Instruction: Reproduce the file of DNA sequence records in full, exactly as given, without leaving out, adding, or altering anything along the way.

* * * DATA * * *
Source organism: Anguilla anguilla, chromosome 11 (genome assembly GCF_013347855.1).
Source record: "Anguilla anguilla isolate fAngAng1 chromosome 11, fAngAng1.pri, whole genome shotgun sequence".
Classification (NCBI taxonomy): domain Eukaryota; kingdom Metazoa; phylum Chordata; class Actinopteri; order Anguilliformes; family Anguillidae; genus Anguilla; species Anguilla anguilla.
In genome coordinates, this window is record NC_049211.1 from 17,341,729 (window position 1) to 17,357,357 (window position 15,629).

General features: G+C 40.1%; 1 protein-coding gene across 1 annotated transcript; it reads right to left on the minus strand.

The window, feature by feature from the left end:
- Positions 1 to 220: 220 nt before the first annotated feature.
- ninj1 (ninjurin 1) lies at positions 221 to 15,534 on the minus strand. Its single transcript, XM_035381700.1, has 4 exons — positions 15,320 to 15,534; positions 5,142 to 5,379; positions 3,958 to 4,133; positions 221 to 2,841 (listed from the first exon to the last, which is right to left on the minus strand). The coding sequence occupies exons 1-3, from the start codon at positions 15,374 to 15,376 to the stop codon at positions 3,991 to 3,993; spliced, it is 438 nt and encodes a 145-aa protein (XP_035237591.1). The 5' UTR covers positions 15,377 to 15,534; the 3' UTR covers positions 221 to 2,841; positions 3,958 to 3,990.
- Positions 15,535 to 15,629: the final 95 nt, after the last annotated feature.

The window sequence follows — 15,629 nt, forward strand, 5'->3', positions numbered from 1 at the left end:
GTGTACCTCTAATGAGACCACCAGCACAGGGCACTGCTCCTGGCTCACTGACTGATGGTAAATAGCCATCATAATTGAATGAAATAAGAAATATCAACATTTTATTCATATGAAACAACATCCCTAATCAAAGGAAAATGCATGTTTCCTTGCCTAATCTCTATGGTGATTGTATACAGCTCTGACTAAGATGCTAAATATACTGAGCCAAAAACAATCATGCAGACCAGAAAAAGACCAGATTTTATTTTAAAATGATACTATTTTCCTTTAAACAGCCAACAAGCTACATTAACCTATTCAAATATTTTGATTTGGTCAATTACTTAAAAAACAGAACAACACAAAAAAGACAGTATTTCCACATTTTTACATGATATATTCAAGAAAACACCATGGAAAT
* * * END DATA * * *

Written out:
Source organism: Anguilla anguilla, chromosome 11 (genome assembly GCF_013347855.1).
Source record: "Anguilla anguilla isolate fAngAng1 chromosome 11, fAngAng1.pri, whole genome shotgun sequence".
Classification (NCBI taxonomy): domain Eukaryota; kingdom Metazoa; phylum Chordata; class Actinopteri; order Anguilliformes; family Anguillidae; genus Anguilla; species Anguilla anguilla.
In genome coordinates, this window is record NC_049211.1 from 17,341,729 (window position 1) to 17,357,357 (window position 15,629).

General features: G+C 40.1%; 1 protein-coding gene across 1 annotated transcript; it reads right to left on the minus strand.

The window, feature by feature from the left end:
- Positions 1 to 220: 220 nt before the first annotated feature.
- ninj1 (ninjurin 1) lies at positions 221 to 15,534 on the minus strand. Its single transcript, XM_035381700.1, has 4 exons — positions 15,320 to 15,534; positions 5,142 to 5,379; positions 3,958 to 4,133; positions 221 to 2,841 (listed from the first exon to the last, which is right to left on the minus strand). The coding sequence occupies exons 1-3, from the start codon at positions 15,374 to 15,376 to the stop codon at positions 3,991 to 3,993; spliced, it is 438 nt and encodes a 145-aa protein (XP_035237591.1). The 5' UTR covers positions 15,377 to 15,534; the 3' UTR covers positions 221 to 2,841; positions 3,958 to 3,990.
- Positions 15,535 to 15,629: the final 95 nt, after the last annotated feature.

The window sequence follows — 15,629 nt, forward strand, 5'->3', positions numbered from 1 at the left end:
GTGTACCTCTAATGAGACCACCAGCACAGGGCACTGCTCCTGGCTCACTGACTGATGGTAAATAGCCATCATAATTGAATGAAATAAGAAATATCAACATTTTATTCATATGAAACAACATCCCTAATCAAAGGAAAATGCATGTTTCCTTGCCTAATCTCTATGGTGATTGTATACAGCTCTGACTAAGATGCTAAATATACTGAGCCAAAAACAATCATGCAGACCAGAAAAAGACCAGATTTTATTTTAAAATGATACTATTTTCCTTTAAACAGCCAACAAGCTACATTAACCTATTCAAATATTTTGATTTGGTCAATTACTTAAAAAACAGAACAACACAAAAAAGACAGTATTTCCACATTTTTACATGATATATTCAAGAAAACACCATGGAAAT